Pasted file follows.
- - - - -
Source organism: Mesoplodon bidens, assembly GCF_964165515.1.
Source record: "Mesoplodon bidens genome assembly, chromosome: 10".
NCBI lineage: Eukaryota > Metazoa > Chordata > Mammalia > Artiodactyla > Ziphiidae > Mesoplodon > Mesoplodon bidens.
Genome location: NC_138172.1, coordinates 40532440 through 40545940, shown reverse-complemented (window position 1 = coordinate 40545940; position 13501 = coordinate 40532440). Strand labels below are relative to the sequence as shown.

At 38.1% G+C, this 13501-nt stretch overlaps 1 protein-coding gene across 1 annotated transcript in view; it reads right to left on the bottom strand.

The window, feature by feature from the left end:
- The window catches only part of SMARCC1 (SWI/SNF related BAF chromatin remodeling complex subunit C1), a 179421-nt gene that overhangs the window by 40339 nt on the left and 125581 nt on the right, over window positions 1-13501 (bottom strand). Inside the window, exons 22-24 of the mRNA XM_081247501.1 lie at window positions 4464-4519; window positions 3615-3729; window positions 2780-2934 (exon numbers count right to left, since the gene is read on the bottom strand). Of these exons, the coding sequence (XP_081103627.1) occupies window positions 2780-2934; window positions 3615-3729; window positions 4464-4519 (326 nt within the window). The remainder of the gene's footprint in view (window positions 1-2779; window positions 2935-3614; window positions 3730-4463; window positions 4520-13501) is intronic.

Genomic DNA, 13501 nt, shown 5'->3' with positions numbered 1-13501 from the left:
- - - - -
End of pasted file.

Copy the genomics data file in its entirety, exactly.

Source organism: Mesoplodon bidens, assembly GCF_964165515.1.
Source record: "Mesoplodon bidens genome assembly, chromosome: 10".
NCBI lineage: Eukaryota > Metazoa > Chordata > Mammalia > Artiodactyla > Ziphiidae > Mesoplodon > Mesoplodon bidens.
Genome location: NC_138172.1, coordinates 40532440 through 40545940, shown reverse-complemented (window position 1 = coordinate 40545940; position 13501 = coordinate 40532440). Strand labels below are relative to the sequence as shown.

At 38.1% G+C, this 13501-nt stretch overlaps 1 protein-coding gene across 1 annotated transcript in view; it reads right to left on the bottom strand.

The window, feature by feature from the left end:
- The window catches only part of SMARCC1 (SWI/SNF related BAF chromatin remodeling complex subunit C1), a 179421-nt gene that overhangs the window by 40339 nt on the left and 125581 nt on the right, over window positions 1-13501 (bottom strand). Inside the window, exons 22-24 of the mRNA XM_081247501.1 lie at window positions 4464-4519; window positions 3615-3729; window positions 2780-2934 (exon numbers count right to left, since the gene is read on the bottom strand). Of these exons, the coding sequence (XP_081103627.1) occupies window positions 2780-2934; window positions 3615-3729; window positions 4464-4519 (326 nt within the window). The remainder of the gene's footprint in view (window positions 1-2779; window positions 2935-3614; window positions 3730-4463; window positions 4520-13501) is intronic.

Genomic DNA, 13501 nt, shown 5'->3' with positions numbered 1-13501 from the left: